It’s all great stuff. But is it enough?

As a consumer there are lots of things that we can do to help promote sustainability in the fashion industry, while supporting independent and emerging brands.

When you’re shopping do you think about how green the brand is? How your purchase might affect global warming?

The tips below have been accumulated from research into this topic and are things I now adopt:

  1. Quality is really important when purchasing a new item. Of the pieces already in your wardrobe, ask yourself – how many times have I worn this item before it’s shrunk, stretched, or fallen apart? Sadly this happens all too often because good quality isn’t found in cut-price products. Each purchase should be an investment so that over a long period of time, the cost per wear is fantastic and not a flop.
  2. As I get older I am learning what I will and won’t wear time and time again. However, the pressures of social media dictate that we ‘need’ new outfits. My advice is to invest in a staple wardrobe; good pieces you can bring out every year and team up with some on-trend pieces so that you are not overhauling your wardrobe each season. It’s costly and wasteful and just not necessary.
  3. Learning how to up-cycle clothes allows you to showcase your style and keep up with the latest trends without hurting the planet. YouTube is full of amazing ‘how-to’ videos, bringing out your old, hardly worn pieces and giving them a serious makeover. As well as being good for the environment, this is also lighter on your purse. Do you have a frayed pair of jeans? Cut them into shorts… it’s that simple!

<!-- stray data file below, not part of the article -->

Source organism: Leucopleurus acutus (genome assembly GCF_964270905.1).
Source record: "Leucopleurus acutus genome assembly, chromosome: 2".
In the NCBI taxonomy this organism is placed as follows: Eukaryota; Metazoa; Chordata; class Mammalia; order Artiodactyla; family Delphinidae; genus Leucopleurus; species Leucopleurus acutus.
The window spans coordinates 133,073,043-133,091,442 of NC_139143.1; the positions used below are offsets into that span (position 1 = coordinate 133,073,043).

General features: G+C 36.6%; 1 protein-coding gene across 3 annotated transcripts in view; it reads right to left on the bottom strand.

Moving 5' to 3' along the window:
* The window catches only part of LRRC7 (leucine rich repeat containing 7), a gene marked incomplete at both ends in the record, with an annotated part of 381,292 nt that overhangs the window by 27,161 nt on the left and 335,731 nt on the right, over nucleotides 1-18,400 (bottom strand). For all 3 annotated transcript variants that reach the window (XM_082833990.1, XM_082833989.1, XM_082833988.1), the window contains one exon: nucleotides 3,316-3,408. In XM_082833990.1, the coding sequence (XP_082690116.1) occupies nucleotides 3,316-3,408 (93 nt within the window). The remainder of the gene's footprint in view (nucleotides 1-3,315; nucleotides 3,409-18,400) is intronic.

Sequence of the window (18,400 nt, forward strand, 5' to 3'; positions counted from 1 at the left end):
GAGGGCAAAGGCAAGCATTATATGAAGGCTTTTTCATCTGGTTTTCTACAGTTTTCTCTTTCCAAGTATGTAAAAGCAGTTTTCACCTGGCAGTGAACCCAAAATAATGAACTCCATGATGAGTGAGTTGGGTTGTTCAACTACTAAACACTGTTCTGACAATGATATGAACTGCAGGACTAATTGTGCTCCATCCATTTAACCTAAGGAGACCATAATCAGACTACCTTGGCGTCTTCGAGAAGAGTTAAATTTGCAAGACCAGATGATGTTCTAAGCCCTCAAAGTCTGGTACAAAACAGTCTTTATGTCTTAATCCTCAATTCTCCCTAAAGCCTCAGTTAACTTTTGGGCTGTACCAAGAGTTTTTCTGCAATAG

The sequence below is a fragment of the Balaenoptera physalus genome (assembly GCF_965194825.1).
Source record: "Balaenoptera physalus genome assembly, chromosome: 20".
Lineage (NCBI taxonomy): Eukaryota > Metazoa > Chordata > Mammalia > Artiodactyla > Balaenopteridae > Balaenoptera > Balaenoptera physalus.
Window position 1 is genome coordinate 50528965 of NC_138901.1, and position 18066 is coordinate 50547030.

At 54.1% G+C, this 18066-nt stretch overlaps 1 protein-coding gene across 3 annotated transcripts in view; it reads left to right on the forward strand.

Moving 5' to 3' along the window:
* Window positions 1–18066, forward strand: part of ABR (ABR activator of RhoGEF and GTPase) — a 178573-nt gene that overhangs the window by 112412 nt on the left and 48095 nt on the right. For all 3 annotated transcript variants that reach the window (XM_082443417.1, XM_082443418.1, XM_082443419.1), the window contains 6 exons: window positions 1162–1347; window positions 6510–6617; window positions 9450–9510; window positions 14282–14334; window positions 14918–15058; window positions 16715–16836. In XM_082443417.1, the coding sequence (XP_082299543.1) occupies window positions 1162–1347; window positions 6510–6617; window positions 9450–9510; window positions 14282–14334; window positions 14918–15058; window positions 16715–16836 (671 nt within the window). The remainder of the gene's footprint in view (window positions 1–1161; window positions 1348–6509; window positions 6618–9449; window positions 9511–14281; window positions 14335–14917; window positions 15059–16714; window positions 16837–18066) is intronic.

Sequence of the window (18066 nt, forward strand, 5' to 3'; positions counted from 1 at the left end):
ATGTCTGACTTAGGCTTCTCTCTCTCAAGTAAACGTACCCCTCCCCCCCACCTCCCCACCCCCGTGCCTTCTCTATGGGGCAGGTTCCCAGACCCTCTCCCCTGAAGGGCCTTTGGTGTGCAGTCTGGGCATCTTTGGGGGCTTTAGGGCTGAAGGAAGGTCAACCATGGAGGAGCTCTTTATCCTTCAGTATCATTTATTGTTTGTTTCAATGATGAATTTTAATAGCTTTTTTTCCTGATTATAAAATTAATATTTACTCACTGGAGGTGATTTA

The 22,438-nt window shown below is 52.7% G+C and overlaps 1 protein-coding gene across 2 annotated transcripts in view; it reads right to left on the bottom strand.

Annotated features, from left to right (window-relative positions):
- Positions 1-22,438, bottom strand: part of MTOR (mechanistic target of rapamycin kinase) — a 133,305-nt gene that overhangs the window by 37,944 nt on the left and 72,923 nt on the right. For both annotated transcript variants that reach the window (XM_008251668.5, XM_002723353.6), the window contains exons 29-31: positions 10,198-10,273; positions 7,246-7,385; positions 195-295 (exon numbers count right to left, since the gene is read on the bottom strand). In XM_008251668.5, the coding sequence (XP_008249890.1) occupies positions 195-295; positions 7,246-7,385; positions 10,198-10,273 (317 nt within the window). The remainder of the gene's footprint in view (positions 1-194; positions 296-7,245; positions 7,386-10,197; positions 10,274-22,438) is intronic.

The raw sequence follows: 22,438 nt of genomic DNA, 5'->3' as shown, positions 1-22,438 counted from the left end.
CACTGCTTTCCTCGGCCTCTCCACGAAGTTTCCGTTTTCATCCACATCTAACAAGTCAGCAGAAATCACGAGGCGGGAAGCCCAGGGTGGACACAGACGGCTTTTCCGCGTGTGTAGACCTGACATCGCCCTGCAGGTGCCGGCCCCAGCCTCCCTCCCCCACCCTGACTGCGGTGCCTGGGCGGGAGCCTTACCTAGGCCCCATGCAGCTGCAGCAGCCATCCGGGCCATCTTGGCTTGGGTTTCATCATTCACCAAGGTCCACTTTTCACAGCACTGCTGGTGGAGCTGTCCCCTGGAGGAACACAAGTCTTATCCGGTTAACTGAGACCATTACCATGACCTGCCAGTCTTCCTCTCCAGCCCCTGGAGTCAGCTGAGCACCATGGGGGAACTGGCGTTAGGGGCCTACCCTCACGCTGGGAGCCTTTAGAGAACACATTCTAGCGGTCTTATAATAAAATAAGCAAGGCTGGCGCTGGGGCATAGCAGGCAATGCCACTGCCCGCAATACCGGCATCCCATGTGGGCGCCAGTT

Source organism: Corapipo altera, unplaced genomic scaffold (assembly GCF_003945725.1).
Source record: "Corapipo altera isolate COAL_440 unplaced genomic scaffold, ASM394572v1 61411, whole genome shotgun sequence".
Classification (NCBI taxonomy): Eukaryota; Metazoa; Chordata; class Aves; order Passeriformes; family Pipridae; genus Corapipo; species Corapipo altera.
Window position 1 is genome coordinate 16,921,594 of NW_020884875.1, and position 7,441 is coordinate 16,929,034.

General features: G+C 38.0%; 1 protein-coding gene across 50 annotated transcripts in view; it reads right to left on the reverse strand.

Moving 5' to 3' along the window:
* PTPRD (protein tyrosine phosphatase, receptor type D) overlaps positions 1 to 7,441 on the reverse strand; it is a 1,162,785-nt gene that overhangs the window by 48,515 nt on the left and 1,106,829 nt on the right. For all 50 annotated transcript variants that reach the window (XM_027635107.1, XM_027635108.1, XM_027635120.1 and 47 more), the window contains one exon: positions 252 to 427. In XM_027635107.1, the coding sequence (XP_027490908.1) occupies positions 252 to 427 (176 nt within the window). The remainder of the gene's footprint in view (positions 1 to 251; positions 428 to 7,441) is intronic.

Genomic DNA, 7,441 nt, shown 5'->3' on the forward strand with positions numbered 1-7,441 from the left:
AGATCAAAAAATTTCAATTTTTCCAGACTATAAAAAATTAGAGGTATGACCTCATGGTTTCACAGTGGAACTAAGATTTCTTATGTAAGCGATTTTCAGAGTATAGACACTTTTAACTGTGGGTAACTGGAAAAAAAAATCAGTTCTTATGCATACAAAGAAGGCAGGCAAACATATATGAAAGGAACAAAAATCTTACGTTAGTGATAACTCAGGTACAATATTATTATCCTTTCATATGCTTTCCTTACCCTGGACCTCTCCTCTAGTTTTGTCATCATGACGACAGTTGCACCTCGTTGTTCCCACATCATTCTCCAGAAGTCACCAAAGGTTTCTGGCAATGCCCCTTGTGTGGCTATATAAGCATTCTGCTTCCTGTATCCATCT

4. I absolutely LOVE the idea of swapping clothes or selling/buying second hand. It’s a really good way to be sustainable and is an easy way to give your wardrobe a refresh! 
The denim patchwork RENTED Louis Vuitton in SATC The Movie

It was first introduced to us (well me anyway) on SATC and now clothing rental is a revolution taking over the fashion industry. As The London Chatter said recently: “It’s never been more fashionable to give a damn! They say the most Sustainable Fashion you can wear is what’s already in your wardrobe… and I think the future of fashion is wearing what’s in each other’s.”

The London Chatter wearing RENTED Vilshenko from MWHQ

I am particularly excited to be working with MY WARDROBE HQ – a social shopping platform where you can buy, sell and rent designer items – and share the experience of renting with you. It’s the perfect opportunity to wear gorgeous pieces by amazing designers, calling an end to single use purchases. 

“The environmental impacts of fashion should not stop us from the liberation that fashion has given to women – it should only make us change how we consume it. There is no need to buy a dress, when we can rent one.” – Emily Brougton, Saving the Grace 

Wearing Amanda Wakeley available to rent on MY WARDROBE HQ

MY WARDROBE HQ is super easy to use and hosts a mega catalogue of brands and members’ wardrobes you can rent from such as Poppy and Chloe Delevingne, Caroline Flemming and Olivia Buckingham. All you have to do to start is register your interest through their homepage and follow these next steps:

  1. Log in with your invitation code, register your details and then start browsing designer items available from members’ wardrobes and brand profiles
  2. Determine the perfect rental period and price to suit you both. You can rent from 1 day to 1 year – a unique rental experience available only on MWHQ